Proverbs 14:1. Every wise woman— See chap. Proverbs 12:4 and Exodus 1:21. Though to build the house is frequently used for increasing posterity, it seems in this place principally to refer to that oeconomy and good management by which a wise woman advantages her family. See Titus 2:5.
Proverbs 14:3. In the mouth of the foolish— Fools often bring upon themselves, by their ungoverned tongues, the correction due to their crimes, their pride, and arrogance.
Proverbs 14:4. Where no oxen are— This verse contains an admonition for the man without doors; as the first for the woman within; that he do not neglect his husbandry, of which, it is well known, oxen were the principal instruments, being not only employed in that country in plowing the ground, and carrying home the crop, but also in treading out the corn.
Proverbs 14:6. A scorner seeketh wisdom, &c.— He that comes to seek after knowledge, says Lord Bacon, with a mind to scorn and censure, shall be sure to find matter enough for his humour, but none for instruction; one reason of which is, that this humour of deriding all things, in men of this kind, springs from a great pride and conceit of their own wit, which disposes them to seek for wisdom, not from others, but wholly from themselves; and so, as the wise man observes, they are not likely to find it where it is not to be had: when he who attributes less to himself, and hath the humility to listen to instruction, in a short time attains to great wisdom. See Advancement of Learning, b. vii. c. 2. and Bishop Patrick.
Proverbs 14:7. Go from the presence of a foolish man— The LXX read, All things are contrary to a foolish man; but wise lips are the arms of understanding. We may, perhaps, read the passage thus: "Depart from the presence of a fool, and one who understands not, or regards not, the lips of knowledge." See Grey.
Proverbs 14:8. The wisdom of the prudent— Lord Bacon renders this verse thus: A wise man is wary of his way; a cunning fool seeks evasion. There be two sorts of wisdom, says he; the one true and sound, the other counterfeit and false; which last Solomon hesitates not to call folly. He who applies himself to the former takes heed to his own ways and footings; foreseeing dangers, studying remedies, using the assistance of good men, and fortifying himself against the wicked: wary how he enters upon a business, and not unprepared for a handsome retreat: attentive to advantages, courageous against impediments, with innumerable other things relating to the government of his own ways and actions. But that other kind is made up altogether of fallacies and cunning devices, and relies wholly upon the hopes of circumventing others, and framing them as it lists. This wisdom the parable rejects, not only as wicked, but as foolish; for, first, it is not in the number of things which are in our own power, nor is it directed by any constant rule; but new stratagems must be every day devised, the old failing and growing useless: and, secondly, as soon as a man hath got the name and opinion of a cunning crafty companion, he hath deprived himself utterly of the principal instrument for the management of his affairs; which is, trust; and so he will find, by experience, all things go cross to his desires: for, lastly, these arts and shifts, however they promise fair, and much please such as practise them; yet they are commonly frustrated, and, which is worse, end sadly. "Crafty and audacious counsels (says Tacitus remarkably) are joyful in the expectation, difficult in the management, and sorrowful in the event." See Advancement of Learning, as above.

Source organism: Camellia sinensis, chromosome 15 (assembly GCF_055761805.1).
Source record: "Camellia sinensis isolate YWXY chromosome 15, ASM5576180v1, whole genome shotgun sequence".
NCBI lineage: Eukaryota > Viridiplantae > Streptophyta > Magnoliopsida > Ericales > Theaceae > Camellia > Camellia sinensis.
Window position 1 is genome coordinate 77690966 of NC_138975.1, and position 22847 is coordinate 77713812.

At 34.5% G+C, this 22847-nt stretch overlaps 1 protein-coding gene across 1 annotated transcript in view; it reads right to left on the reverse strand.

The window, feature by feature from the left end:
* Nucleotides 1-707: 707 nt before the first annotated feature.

Proverbs 14:9. Fools make a mock at sin— Or, according to others, Fools excuse or palliate sin. Houbigant reads the verses The dwelling of fools is guilt, of the just is favour.
Proverbs 14:10. The heart knoweth his own bitterness— "Nobody can know what another suffers, so well as the sufferer himself; and he alone is privy to the greatness of that joy which springs from the happy conclusion of his sufferings." Houbigant renders the verse, He who divulges the trouble of his soul, shall not have another to partake of his joy: i.e. "He who cannot keep to himself his own afflictions, but is continually teizing others with the relation of them, will so weary every one out, as to render them perfectly indifferent to his good or ill fortune."
Proverbs 14:12. There is a way which seemeth right unto a man— This is an admonition of the weakness of men's judgments, and of all human counsels, which mistake much, and lead men frequently into ruin: "Shadows too often cheat us of the reality," says one of the ancient Greeks; against which there is no remedy but the word of God, and invoking his direction.